My guest tonight is someone I’ve meant to interview for some time, but for one reason or another I’ve never got around to it. That’s no excuse, because as an American author with a Dutch heritage she’s a fascinating person to talk to and has a way with words that makes other authors envious.
Wow, thank you, Richard!
It’s all true, Lynn, but I hope I haven’t embarrassed you too much!
No, just feeling humbled.
Sorry! You know, It occurred to me that although I’ve known you for some years, I actually don’t know too much about you, but that’s so often the way! Can you fill in the early gaps?
I would be happy to. It’s been a pleasure following your career as I grow mine. And it all started with a simple connection on GoodReads, I think.
I think you now live in Arizona, but I know you lived in Seattle for many years. How different do you find the two areas, in the same country, both from the climate point of view and culture?
Actually, I live in Colorado now, I don’t think I could handle the weather in Arizona. The climate in Colorado is very different from Seattle; it’s very dry here. I keep asking people if it ever rains because I’m actually missing rain. And being near water. This is the first time I’ve lived in a landlocked part of the country/world and it’s taking a little adjusting.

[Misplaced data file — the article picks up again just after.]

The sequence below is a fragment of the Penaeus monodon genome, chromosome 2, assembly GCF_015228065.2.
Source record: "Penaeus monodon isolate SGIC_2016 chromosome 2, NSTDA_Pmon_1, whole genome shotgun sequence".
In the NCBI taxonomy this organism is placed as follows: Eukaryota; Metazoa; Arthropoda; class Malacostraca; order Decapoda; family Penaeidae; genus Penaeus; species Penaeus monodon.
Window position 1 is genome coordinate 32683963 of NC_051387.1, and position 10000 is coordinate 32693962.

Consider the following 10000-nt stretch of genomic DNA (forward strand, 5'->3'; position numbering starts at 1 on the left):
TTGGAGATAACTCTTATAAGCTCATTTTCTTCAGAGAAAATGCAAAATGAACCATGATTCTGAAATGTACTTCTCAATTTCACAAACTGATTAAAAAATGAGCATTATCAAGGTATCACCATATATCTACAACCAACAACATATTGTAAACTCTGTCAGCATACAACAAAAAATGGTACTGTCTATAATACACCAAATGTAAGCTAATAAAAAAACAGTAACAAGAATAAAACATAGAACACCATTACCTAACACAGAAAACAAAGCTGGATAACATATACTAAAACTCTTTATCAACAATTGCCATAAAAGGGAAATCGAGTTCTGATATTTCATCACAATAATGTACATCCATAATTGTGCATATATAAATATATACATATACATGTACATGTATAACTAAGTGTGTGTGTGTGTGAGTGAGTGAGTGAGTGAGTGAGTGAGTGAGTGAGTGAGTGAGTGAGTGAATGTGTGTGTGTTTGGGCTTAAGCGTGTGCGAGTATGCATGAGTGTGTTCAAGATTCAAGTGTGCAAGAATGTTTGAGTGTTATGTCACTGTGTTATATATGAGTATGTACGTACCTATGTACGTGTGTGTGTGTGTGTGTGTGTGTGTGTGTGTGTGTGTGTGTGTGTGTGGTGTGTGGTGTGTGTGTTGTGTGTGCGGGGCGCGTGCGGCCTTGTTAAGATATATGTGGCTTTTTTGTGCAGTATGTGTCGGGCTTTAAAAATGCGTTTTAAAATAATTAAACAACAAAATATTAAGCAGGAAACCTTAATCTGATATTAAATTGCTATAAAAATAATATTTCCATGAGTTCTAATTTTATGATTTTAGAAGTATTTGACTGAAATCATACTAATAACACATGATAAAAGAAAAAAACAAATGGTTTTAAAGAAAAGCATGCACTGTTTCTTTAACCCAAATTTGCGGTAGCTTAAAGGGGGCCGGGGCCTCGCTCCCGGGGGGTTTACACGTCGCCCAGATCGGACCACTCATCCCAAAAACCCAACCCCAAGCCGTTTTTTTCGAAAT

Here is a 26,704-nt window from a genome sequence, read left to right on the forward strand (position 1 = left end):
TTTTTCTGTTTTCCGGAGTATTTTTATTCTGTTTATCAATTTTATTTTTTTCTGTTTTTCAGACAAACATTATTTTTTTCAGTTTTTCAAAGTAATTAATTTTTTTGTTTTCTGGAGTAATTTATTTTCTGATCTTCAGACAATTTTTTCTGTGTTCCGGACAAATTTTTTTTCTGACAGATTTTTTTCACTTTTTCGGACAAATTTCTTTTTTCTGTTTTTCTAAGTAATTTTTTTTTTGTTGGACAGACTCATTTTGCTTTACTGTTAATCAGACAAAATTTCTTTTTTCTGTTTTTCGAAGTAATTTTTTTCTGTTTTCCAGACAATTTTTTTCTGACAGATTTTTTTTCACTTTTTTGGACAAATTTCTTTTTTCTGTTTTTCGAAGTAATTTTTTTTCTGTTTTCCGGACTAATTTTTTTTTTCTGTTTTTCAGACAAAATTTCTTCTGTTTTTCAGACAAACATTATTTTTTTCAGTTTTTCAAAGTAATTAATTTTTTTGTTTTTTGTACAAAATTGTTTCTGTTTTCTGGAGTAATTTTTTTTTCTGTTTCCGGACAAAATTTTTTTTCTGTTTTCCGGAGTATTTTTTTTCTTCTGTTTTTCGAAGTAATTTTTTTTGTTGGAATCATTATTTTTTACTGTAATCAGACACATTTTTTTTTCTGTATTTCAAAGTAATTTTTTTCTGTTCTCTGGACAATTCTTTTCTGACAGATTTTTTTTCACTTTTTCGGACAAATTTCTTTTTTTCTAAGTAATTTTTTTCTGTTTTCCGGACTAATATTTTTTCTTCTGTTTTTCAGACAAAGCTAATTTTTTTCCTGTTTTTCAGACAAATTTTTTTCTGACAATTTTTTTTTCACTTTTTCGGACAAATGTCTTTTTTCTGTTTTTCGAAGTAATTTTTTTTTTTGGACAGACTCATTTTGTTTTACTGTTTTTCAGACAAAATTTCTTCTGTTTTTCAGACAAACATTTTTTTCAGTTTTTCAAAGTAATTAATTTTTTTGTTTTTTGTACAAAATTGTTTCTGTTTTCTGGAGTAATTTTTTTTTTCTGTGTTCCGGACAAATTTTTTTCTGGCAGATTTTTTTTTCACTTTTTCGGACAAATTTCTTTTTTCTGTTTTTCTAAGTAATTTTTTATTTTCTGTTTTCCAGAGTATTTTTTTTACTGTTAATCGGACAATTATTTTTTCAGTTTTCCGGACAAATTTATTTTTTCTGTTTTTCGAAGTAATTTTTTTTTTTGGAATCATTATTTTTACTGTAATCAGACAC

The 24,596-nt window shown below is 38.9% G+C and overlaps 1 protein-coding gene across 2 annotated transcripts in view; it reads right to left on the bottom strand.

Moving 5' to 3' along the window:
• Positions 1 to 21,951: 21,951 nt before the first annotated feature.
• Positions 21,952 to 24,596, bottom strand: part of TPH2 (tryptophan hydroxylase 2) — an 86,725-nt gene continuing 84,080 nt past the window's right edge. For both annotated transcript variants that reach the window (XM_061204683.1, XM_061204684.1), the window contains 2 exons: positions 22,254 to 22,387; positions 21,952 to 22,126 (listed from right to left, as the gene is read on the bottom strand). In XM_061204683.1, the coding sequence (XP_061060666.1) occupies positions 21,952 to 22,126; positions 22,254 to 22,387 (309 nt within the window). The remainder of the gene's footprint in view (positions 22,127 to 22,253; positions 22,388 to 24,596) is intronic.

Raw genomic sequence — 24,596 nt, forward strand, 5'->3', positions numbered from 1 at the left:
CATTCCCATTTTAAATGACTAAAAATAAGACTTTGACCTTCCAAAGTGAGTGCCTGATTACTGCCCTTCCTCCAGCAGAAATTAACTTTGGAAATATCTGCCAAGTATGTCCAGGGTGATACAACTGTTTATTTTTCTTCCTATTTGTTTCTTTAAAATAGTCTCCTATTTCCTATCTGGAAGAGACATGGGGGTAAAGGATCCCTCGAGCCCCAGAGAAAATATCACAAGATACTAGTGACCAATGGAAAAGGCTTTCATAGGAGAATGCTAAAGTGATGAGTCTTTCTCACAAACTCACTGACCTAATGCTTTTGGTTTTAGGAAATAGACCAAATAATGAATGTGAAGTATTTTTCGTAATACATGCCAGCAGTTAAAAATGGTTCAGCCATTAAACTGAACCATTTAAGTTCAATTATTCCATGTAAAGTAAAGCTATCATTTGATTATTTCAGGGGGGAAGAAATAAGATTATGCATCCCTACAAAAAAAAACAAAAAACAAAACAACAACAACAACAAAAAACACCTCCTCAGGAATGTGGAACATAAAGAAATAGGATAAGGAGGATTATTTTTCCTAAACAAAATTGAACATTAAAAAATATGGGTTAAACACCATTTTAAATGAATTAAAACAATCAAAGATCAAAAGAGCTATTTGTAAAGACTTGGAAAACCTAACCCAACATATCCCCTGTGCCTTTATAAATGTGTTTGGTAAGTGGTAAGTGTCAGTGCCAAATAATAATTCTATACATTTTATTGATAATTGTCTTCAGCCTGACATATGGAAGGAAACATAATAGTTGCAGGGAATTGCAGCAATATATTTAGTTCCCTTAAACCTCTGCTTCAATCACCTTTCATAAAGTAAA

Culturally it’s different too. I’m still observing and learning. Boulder, the college town I live in, is quite liberal and shares many of Seattle’s mindsets, but much of state, outside of Boulder-Denver is quite rural and has some different attitudes, so I’d not encountered in person before. A learning experience, for sure.
Sounds a fascinating place. I read your novella “Tales from the Fountain Pen” last year and found the premise and story enthralling. It obviously resonated with you, so I’d love to hear the background to the story and what made you write it.
Thank you. Yes, “Tales from the Fountain Pen” is close to my heart. It’s loosely based on family stories and events from WWII. I’d tried to write the stories many different times, but it never came to together. Then one evening I was going through some old junk and pens, and found my mother’s fountain pen from the early 1940s. It still worked and on a whim I started writing with it and from there the stories started flowing. I can’t really explain it, it’s almost as if the pen held memory. A haunted pen if you will.
That’s amazing. Was it an idea , or an event that made you decide to write?
I’ve written for most of my life. My first piece was when I was 8 or 9, a poem about an ant that I gave to my mother for mother’s day. I might actually still have it somewhere tucked in an as yet still packed moving box. Writing is like breathing. I think in stories/scenarios, everywhere I go I see potential for stories. The people I meet are all possible characters.
I think most real authors feel as you do. I know you wrote a short story for a collection called “Moon Shot: Murder and Mayhem on the Edge of Space” which was co-written with another author Jack Bates. Did you find it easy collaborating on writing?